Whether the addition of genetic markers to well-known, clinically practicable, risk factors for NASH and advanced fibrosis facilitates risk stratification is yet unknown. In our study, the addition of both PNPLA3 and HSD17B13 genotypes significantly improved the accuracy for the non-invasive prediction of a NAS ≥ 5; however, the PNPLA3 model was most robust in the prediction of advanced and significant fibrosis when added to well-known clinical factors. Despite TM6SF2 showing improved AUCs compared to the baseline model, addition of TM6SF2 to the PNPLA3 “only” model did not significantly improve AUC and might, therefore, be uncalled-for. Moreover, we were able to demonstrate that throughout almost all histological markers of NAFLD (NAS including subgroups, fibrosis stage), disease severity increased in an “allele-dose”-dependent manner, as the severity of liver disease showed a stepwise increase with increasing number of risk alleles. Finally, wherever genetic testing is available, the potential applicability of our results in clinical practice should be high since patients from several (total of 7) centers were included in the study; hence, our cohort very well represents the average Central European NAFLD patient.

Nevertheless, when added on top of clinical risk factors, the improvements in AUC were moderate, suggesting that the clinical impact of genetic testing for assessment of disease severity may be limited. We would like to point out that in addition to other well-established risk factors, we also included ALT in the models for predicting NASH, which by itself is determined by the genetic background (as indicated by our and previous studies [26]) and thus, may reduce the impact of genetic factors if considered in the same model. However, since ALT is readily available in NAFLD patients, we decided to add it to the BL risk stratification model. Most importantly, we additionally evaluated whether addition of the respective genetic markers improved diagnostic accuracy for well-known non-invasive fibrosis scores such as FIB-4 or the NAFLD Fibrosis score (NFS) and could show that addition of PNPLA3 improved accuracy of only the NFS but not FIB-4 (Supplemental Figure S5 and S6). HSD17B13 and TM6SF2 both did not show significant improvements of the respective AUCs. However, data regarding non-invasive fibrosis scores were not available in all patients and therefore, this finding still needs further evaluation.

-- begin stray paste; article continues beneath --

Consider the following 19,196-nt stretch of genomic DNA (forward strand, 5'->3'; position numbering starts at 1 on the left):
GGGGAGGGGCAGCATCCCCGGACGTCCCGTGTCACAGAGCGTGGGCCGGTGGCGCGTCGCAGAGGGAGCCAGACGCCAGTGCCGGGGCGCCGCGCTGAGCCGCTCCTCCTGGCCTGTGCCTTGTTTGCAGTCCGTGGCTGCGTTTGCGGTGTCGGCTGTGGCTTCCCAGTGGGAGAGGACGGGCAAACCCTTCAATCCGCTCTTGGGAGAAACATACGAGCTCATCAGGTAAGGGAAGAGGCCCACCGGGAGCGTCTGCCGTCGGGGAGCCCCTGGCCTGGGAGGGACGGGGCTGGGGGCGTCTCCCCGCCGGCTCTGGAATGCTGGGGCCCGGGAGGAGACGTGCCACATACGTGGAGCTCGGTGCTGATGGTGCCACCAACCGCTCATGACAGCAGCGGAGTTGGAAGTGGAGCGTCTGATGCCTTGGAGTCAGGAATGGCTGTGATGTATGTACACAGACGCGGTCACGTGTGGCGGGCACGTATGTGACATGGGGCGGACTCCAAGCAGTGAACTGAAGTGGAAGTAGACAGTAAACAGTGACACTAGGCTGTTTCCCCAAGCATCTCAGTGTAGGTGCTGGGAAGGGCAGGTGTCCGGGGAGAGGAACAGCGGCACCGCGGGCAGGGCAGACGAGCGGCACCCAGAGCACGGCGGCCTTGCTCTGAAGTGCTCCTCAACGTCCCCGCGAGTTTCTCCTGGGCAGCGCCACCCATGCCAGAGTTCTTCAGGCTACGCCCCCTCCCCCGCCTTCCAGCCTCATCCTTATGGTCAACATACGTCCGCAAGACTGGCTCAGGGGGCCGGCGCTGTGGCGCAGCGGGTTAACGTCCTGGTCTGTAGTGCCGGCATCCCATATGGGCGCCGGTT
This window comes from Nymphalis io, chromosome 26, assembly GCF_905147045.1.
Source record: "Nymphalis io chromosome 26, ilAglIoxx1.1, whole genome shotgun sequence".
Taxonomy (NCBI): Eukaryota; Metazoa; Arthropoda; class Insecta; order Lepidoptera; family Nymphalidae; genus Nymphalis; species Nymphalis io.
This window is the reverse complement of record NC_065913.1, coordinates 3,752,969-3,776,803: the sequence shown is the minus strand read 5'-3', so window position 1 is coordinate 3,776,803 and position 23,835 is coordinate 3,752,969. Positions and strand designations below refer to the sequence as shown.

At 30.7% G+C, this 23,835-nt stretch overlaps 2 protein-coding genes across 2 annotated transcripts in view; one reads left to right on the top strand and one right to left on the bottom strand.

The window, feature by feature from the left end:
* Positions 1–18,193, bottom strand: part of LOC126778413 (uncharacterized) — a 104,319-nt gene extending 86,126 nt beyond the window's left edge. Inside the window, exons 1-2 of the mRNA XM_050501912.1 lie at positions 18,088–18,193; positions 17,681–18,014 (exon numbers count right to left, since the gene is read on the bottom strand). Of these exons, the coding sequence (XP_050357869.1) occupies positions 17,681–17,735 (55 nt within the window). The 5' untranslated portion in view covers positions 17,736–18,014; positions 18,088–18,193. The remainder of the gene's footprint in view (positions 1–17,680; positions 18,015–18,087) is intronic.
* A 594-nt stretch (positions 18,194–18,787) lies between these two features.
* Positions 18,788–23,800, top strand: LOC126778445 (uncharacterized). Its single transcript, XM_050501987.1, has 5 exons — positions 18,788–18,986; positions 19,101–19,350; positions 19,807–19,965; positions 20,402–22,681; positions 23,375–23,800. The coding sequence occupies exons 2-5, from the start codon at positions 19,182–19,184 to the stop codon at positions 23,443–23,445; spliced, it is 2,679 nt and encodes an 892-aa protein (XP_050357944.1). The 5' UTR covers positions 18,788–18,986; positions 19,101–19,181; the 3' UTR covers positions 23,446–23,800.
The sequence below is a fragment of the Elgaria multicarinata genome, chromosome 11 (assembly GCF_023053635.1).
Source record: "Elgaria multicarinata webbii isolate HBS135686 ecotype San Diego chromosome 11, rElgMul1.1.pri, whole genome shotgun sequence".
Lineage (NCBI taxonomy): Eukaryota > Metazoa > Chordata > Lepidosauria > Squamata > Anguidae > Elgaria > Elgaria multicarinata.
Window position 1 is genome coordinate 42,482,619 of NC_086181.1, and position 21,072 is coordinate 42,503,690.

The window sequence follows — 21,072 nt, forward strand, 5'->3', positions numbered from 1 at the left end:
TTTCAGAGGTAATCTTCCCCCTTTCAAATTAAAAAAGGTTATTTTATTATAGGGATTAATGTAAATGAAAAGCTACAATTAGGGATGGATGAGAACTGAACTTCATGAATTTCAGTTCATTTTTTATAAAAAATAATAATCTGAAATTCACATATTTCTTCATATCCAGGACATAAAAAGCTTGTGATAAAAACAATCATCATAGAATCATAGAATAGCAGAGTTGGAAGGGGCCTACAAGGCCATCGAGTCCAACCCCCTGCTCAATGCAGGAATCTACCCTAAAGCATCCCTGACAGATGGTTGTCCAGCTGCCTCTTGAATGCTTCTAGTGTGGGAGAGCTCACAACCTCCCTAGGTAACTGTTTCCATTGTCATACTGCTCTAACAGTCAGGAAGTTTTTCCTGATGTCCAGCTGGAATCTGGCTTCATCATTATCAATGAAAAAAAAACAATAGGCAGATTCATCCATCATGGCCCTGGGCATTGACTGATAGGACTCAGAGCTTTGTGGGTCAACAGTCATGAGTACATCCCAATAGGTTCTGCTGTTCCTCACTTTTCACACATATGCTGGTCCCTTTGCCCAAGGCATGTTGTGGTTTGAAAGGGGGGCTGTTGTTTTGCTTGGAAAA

Previous studies have looked into the concept of combining genetic risk factors and thereby improving their accuracy in predicting disease severity [27, 28]. Most recently, a combination of our proposed three genetic risk markers (PNPLA3, TM6SF2, HSD17B13) into a genetic risk score was shown to be associated with an increased risk for cirrhosis and HCC in the general population [29]—further emphasizing the clinical feasibility to utilize those combined markers also, and especially, in diagnosed NAFLD patients. Most recently, Anstee et al. found PNPLA3, TM6SF2, GCKR and HSD17B13 to have genome-wide significance on disease severity in NAFLD in an elegantly conducted GWAS study [30]. However, they did not assess the impact on clinical feasibility in non-invasively staging/predicting severity of NAFLD and did not implement a genetic risk score.